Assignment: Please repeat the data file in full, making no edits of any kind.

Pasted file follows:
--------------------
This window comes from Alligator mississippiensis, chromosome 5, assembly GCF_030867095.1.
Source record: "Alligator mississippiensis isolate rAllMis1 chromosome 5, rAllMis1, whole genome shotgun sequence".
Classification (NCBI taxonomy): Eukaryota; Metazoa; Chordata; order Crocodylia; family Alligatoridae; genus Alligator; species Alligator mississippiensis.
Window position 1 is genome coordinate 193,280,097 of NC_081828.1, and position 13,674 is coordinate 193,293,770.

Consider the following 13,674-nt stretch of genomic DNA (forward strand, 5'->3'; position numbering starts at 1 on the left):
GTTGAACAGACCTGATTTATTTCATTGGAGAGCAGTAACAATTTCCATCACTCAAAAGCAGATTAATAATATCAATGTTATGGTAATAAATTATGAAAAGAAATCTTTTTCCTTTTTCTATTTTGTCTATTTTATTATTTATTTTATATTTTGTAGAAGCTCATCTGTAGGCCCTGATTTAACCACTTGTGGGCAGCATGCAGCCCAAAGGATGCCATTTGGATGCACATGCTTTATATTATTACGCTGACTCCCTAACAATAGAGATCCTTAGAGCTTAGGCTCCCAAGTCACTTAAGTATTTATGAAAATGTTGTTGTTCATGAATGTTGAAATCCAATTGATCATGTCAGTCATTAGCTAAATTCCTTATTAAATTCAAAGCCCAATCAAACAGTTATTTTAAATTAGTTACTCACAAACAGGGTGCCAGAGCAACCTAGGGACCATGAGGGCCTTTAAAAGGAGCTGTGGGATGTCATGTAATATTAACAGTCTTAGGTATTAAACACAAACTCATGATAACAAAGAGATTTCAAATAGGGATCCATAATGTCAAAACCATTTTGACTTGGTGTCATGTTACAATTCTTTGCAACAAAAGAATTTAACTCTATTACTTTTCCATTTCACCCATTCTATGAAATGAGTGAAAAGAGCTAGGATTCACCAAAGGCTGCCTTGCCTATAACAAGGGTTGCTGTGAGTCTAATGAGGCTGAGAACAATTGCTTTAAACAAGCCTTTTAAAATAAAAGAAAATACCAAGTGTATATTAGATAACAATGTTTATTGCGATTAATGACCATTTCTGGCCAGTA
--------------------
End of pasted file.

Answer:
This window comes from Alligator mississippiensis, chromosome 5, assembly GCF_030867095.1.
Source record: "Alligator mississippiensis isolate rAllMis1 chromosome 5, rAllMis1, whole genome shotgun sequence".
Classification (NCBI taxonomy): Eukaryota; Metazoa; Chordata; order Crocodylia; family Alligatoridae; genus Alligator; species Alligator mississippiensis.
Window position 1 is genome coordinate 193,280,097 of NC_081828.1, and position 13,674 is coordinate 193,293,770.

Consider the following 13,674-nt stretch of genomic DNA (forward strand, 5'->3'; position numbering starts at 1 on the left):
GTTGAACAGACCTGATTTATTTCATTGGAGAGCAGTAACAATTTCCATCACTCAAAAGCAGATTAATAATATCAATGTTATGGTAATAAATTATGAAAAGAAATCTTTTTCCTTTTTCTATTTTGTCTATTTTATTATTTATTTTATATTTTGTAGAAGCTCATCTGTAGGCCCTGATTTAACCACTTGTGGGCAGCATGCAGCCCAAAGGATGCCATTTGGATGCACATGCTTTATATTATTACGCTGACTCCCTAACAATAGAGATCCTTAGAGCTTAGGCTCCCAAGTCACTTAAGTATTTATGAAAATGTTGTTGTTCATGAATGTTGAAATCCAATTGATCATGTCAGTCATTAGCTAAATTCCTTATTAAATTCAAAGCCCAATCAAACAGTTATTTTAAATTAGTTACTCACAAACAGGGTGCCAGAGCAACCTAGGGACCATGAGGGCCTTTAAAAGGAGCTGTGGGATGTCATGTAATATTAACAGTCTTAGGTATTAAACACAAACTCATGATAACAAAGAGATTTCAAATAGGGATCCATAATGTCAAAACCATTTTGACTTGGTGTCATGTTACAATTCTTTGCAACAAAAGAATTTAACTCTATTACTTTTCCATTTCACCCATTCTATGAAATGAGTGAAAAGAGCTAGGATTCACCAAAGGCTGCCTTGCCTATAACAAGGGTTGCTGTGAGTCTAATGAGGCTGAGAACAATTGCTTTAAACAAGCCTTTTAAAATAAAAGAAAATACCAAGTGTATATTAGATAACAATGTTTATTGCGATTAATGACCATTTCTGGCCAGTA